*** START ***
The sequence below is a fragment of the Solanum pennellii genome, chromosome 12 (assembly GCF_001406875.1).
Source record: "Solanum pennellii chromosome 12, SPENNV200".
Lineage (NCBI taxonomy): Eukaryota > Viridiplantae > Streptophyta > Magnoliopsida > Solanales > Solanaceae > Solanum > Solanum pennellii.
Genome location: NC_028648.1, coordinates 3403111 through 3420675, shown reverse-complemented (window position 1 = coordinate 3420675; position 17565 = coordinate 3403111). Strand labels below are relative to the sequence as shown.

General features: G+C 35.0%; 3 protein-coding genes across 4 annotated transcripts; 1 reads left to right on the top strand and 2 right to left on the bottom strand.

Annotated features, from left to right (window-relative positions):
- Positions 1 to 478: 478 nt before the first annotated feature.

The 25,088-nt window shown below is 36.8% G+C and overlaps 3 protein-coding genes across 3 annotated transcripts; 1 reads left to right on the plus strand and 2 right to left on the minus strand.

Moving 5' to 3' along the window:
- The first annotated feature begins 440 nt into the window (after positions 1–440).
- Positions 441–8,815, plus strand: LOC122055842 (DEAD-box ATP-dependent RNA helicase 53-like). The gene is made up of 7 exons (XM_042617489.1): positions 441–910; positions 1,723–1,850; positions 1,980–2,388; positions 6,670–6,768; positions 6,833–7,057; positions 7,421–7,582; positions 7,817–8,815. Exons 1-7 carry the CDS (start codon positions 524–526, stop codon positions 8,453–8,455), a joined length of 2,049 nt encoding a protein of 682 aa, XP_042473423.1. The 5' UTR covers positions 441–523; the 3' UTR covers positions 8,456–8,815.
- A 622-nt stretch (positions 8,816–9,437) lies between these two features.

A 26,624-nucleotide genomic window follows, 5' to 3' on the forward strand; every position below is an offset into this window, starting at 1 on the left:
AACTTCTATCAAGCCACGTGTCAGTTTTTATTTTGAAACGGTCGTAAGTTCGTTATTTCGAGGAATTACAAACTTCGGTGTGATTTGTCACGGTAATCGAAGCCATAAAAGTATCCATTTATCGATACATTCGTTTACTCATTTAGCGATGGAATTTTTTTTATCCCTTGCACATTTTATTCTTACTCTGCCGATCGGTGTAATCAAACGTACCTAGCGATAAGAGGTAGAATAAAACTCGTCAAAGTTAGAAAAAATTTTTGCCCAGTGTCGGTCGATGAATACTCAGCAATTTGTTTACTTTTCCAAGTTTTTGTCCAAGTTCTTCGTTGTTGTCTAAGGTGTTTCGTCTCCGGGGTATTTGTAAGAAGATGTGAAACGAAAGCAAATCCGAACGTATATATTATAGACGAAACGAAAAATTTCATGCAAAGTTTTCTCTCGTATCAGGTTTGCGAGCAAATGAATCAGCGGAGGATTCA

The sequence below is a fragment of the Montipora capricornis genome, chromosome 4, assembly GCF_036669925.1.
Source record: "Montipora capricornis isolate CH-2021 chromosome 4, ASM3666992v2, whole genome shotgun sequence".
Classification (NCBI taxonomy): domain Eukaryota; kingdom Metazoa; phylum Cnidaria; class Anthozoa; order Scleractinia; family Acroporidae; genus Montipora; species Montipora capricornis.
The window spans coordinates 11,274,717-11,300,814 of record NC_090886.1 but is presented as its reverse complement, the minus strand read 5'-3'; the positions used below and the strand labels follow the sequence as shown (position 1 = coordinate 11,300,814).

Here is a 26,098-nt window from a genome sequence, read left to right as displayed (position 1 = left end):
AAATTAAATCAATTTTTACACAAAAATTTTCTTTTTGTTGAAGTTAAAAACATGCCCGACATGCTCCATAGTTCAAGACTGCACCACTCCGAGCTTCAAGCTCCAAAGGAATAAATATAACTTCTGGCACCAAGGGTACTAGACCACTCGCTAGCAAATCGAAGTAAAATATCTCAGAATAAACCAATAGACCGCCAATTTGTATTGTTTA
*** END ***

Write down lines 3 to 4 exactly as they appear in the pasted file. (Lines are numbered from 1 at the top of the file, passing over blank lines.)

Lineage (NCBI taxonomy): Eukaryota > Viridiplantae > Streptophyta > Magnoliopsida > Solanales > Solanaceae > Solanum > Solanum pennellii.
Genome location: NC_028648.1, coordinates 3403111 through 3420675, shown reverse-complemented (window position 1 = coordinate 3420675; position 17565 = coordinate 3403111). Strand labels below are relative to the sequence as shown.